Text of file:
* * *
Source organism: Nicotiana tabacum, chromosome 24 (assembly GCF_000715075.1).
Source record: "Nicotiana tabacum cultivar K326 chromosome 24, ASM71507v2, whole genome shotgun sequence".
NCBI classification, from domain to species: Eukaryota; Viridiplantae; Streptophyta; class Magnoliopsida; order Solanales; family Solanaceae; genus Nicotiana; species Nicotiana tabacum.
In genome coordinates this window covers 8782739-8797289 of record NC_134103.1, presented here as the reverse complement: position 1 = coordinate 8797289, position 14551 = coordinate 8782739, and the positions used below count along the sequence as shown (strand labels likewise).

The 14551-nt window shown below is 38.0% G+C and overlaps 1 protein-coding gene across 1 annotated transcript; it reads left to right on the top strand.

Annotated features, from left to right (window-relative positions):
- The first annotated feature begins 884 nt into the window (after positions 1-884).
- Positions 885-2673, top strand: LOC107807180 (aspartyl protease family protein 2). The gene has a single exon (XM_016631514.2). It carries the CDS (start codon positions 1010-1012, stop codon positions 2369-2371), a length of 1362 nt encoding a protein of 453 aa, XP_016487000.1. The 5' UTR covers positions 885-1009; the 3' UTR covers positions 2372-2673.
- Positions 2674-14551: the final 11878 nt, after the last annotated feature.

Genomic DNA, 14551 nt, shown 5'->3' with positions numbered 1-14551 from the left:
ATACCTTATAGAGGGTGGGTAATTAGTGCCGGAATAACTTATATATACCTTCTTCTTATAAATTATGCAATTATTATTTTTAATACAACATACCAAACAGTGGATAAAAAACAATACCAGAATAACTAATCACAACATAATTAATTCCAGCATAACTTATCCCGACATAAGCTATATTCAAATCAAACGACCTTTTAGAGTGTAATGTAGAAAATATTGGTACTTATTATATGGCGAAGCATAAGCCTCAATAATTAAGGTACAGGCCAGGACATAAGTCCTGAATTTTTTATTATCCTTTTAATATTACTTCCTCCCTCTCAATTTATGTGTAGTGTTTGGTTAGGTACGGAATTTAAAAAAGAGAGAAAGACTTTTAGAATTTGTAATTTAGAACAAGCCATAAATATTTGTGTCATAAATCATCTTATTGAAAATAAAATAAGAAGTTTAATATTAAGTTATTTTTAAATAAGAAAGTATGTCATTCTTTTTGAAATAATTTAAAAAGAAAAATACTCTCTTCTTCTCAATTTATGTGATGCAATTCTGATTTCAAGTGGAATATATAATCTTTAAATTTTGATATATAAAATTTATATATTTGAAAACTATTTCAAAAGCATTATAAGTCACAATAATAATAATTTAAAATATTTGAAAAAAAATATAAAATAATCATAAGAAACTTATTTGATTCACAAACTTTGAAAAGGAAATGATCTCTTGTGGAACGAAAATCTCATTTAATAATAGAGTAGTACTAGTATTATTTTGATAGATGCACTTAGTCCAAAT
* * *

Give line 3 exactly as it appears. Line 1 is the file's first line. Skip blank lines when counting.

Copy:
NCBI classification, from domain to species: Eukaryota; Viridiplantae; Streptophyta; class Magnoliopsida; order Solanales; family Solanaceae; genus Nicotiana; species Nicotiana tabacum.